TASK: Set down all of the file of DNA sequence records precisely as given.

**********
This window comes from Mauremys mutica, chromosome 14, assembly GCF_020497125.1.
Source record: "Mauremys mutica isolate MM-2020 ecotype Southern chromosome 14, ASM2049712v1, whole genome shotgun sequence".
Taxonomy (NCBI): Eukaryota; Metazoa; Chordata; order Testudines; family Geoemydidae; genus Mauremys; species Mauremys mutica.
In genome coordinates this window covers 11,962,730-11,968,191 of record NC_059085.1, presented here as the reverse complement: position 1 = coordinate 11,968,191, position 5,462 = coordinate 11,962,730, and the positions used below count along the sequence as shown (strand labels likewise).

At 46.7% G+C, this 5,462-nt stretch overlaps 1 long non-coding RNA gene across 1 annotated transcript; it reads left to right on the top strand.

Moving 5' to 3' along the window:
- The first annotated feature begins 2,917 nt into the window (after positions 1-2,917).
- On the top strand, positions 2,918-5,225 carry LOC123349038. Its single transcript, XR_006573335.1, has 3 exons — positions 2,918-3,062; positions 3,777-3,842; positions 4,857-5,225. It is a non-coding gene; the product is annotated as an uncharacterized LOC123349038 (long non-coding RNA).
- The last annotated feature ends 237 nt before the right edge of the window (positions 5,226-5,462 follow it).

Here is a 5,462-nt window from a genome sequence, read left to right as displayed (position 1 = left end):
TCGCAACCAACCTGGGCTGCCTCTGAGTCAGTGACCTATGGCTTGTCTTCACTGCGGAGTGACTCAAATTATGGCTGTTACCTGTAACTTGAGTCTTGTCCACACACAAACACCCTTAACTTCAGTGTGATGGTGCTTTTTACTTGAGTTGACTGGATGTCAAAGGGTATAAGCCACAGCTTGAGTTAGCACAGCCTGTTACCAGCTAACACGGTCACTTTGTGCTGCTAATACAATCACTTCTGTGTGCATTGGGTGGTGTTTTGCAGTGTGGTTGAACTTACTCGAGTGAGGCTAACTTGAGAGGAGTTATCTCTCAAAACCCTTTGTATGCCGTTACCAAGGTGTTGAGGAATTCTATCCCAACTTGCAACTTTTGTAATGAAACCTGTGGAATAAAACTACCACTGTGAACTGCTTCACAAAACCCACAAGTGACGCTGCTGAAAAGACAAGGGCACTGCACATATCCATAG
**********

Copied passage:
This window comes from Mauremys mutica, chromosome 14, assembly GCF_020497125.1.
Source record: "Mauremys mutica isolate MM-2020 ecotype Southern chromosome 14, ASM2049712v1, whole genome shotgun sequence".
Taxonomy (NCBI): Eukaryota; Metazoa; Chordata; order Testudines; family Geoemydidae; genus Mauremys; species Mauremys mutica.
In genome coordinates this window covers 11,962,730-11,968,191 of record NC_059085.1, presented here as the reverse complement: position 1 = coordinate 11,968,191, position 5,462 = coordinate 11,962,730, and the positions used below count along the sequence as shown (strand labels likewise).

At 46.7% G+C, this 5,462-nt stretch overlaps 1 long non-coding RNA gene across 1 annotated transcript; it reads left to right on the top strand.

Moving 5' to 3' along the window:
- The first annotated feature begins 2,917 nt into the window (after positions 1-2,917).
- On the top strand, positions 2,918-5,225 carry LOC123349038. Its single transcript, XR_006573335.1, has 3 exons — positions 2,918-3,062; positions 3,777-3,842; positions 4,857-5,225. It is a non-coding gene; the product is annotated as an uncharacterized LOC123349038 (long non-coding RNA).
- The last annotated feature ends 237 nt before the right edge of the window (positions 5,226-5,462 follow it).

Here is a 5,462-nt window from a genome sequence, read left to right as displayed (position 1 = left end):
TCGCAACCAACCTGGGCTGCCTCTGAGTCAGTGACCTATGGCTTGTCTTCACTGCGGAGTGACTCAAATTATGGCTGTTACCTGTAACTTGAGTCTTGTCCACACACAAACACCCTTAACTTCAGTGTGATGGTGCTTTTTACTTGAGTTGACTGGATGTCAAAGGGTATAAGCCACAGCTTGAGTTAGCACAGCCTGTTACCAGCTAACACGGTCACTTTGTGCTGCTAATACAATCACTTCTGTGTGCATTGGGTGGTGTTTTGCAGTGTGGTTGAACTTACTCGAGTGAGGCTAACTTGAGAGGAGTTATCTCTCAAAACCCTTTGTATGCCGTTACCAAGGTGTTGAGGAATTCTATCCCAACTTGCAACTTTTGTAATGAAACCTGTGGAATAAAACTACCACTGTGAACTGCTTCACAAAACCCACAAGTGACGCTGCTGAAAAGACAAGGGCACTGCACATATCCATAG